Wednesday, January 6, 2010

Volume 3, Number 8: Upton Sinclair Is Throwing Up In His Grave

(Note: I originally posted this entry on February 17, 2008, to my Yahoo! GeoCities blog.)

Having been food poisoned on two separate occasions, I find it extraordinarily frustrating that more than 100 years after Upton Sinclair published The Jungle, people are still allowing products into the food supply that are unfit for consumption. Just in the past 18 months alone, we have seen spinach recalled due to E. coli contamination, pets dead as the result of eating foods with tainted wheat gluten from China, and now the following:

Today, the USDA has recalled 143 million pounds of beef--more than quadruple the previous largest such recall, 35 million pounds in 1999--and only then after an undercover investigation by the Humane Society of the United States (HSUS) that revealed both rampant animal cruelty and wanton willingness to put cows that are sick or injured into the food supply when federal law explicity prohibits it (these cows are supposed to be humanely euthanized).

That's right--the Humane Society may be doing a better job at enforcing food safety laws than the government agencies whose job it is to do just that.

This horror took place at Hallmark Meat Packing's slaughter plant in Chino, California. Hallmark is a supplier to the Westland Meat Company, which in turn is the second-largest supplier of beef to the National School Lunch Program.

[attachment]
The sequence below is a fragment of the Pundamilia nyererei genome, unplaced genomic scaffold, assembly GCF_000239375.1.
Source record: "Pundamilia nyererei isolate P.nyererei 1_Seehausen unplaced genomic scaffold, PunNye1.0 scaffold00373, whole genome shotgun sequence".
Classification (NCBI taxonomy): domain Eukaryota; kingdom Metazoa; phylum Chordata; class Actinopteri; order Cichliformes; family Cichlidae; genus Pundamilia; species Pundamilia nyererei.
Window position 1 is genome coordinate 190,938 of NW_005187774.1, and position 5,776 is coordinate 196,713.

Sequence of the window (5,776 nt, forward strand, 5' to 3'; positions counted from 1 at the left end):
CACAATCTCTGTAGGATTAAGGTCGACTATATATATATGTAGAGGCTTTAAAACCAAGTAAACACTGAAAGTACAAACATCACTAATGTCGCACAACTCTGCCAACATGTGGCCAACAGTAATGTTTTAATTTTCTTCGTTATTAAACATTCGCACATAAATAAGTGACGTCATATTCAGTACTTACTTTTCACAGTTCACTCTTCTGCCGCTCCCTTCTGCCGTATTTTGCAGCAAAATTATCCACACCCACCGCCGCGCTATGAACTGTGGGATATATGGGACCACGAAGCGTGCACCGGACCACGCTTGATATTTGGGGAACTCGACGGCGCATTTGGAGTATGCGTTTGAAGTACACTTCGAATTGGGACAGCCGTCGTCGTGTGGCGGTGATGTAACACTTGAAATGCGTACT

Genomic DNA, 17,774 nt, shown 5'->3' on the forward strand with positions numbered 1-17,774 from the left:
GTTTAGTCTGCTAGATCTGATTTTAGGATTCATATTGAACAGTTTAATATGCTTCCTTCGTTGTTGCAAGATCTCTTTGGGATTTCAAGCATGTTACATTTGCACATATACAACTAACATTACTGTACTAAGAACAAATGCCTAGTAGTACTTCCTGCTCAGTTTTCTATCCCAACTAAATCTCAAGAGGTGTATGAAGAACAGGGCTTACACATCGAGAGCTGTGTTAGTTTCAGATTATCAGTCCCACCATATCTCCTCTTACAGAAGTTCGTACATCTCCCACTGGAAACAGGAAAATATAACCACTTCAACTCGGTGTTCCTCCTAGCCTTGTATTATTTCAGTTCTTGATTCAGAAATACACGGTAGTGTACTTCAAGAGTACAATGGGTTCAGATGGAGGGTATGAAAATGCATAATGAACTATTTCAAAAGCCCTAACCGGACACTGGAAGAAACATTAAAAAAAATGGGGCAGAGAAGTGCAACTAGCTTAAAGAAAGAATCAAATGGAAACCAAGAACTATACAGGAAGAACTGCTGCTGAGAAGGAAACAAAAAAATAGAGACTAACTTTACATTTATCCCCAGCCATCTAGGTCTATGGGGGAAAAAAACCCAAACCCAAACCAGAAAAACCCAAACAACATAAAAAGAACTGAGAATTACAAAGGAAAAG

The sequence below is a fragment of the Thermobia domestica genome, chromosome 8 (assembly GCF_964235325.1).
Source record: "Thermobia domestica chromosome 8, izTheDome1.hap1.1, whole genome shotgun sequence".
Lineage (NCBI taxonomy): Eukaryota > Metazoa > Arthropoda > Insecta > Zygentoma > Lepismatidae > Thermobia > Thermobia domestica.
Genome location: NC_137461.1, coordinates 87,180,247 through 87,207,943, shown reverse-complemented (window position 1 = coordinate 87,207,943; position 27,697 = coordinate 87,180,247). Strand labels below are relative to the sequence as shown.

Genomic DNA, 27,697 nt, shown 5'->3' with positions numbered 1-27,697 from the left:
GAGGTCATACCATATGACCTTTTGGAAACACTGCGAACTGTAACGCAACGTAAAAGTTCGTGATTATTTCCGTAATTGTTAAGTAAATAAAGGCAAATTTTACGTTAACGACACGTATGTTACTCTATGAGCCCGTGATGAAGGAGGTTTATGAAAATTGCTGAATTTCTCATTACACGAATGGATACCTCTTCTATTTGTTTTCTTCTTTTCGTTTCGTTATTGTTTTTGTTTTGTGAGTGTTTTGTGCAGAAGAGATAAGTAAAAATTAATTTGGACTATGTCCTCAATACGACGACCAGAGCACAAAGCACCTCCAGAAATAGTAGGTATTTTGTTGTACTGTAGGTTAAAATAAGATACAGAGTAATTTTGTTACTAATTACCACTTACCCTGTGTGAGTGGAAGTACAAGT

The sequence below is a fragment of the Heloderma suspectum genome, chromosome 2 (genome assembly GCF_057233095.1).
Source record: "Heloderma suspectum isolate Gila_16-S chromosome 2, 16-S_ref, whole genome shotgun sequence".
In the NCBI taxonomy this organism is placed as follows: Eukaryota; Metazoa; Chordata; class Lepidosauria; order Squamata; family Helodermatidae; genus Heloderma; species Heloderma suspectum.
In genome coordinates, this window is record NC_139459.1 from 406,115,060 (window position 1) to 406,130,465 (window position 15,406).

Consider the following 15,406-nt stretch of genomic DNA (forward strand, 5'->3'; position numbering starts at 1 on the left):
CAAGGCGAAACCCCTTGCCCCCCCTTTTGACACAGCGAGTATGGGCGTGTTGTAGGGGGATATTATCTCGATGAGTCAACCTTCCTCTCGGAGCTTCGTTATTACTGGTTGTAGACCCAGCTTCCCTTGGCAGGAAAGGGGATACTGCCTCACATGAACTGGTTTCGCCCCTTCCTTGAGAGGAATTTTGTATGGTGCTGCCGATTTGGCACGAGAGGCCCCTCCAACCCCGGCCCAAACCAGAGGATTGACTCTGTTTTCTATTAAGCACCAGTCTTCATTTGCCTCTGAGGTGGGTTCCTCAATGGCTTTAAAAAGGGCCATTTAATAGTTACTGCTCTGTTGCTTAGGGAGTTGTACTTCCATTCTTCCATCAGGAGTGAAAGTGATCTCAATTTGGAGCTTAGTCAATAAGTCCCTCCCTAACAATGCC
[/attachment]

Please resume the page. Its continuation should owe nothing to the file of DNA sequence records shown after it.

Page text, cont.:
The recall was announced more than two weeks after the HSUS first broke the horrible news, complete with a "hidden camera" video depicting handling methods so inhumane, you wonder how the people working there can live with themselves, much less sleep at night.

It's flabbergasting just poorly these food safety laws are being enforced. The restaurants serving old or re-cooked food are bad enough (just watch Kitchen Nightmares if you want proof), but our government agencies can't even stop a larger-scale problem until after the vast majority of the recalled beef has already been consumed (the recall is retroactive to February 1, 2006--more than two years ago). Says U.S. Sen. Tom Harkin, Chairman of the Senate Committee on Agriculture, Nutrition and Forestry: "This begs the question: how much longer will we continue to test our luck with weak enforcement of federal food safety regulations?"

I'll tell you how much longer: As long as people continue to believe that "Government of the people, for the people, by the people" is the same as "Big government," and fail to realize that letting corporations get away with not following long-established laws is NOT what "free enterprise" is about, we will be playing Russian Roulette with every school lunch we buy for our children, every hamburger value meal we buy, even every salad we eat.

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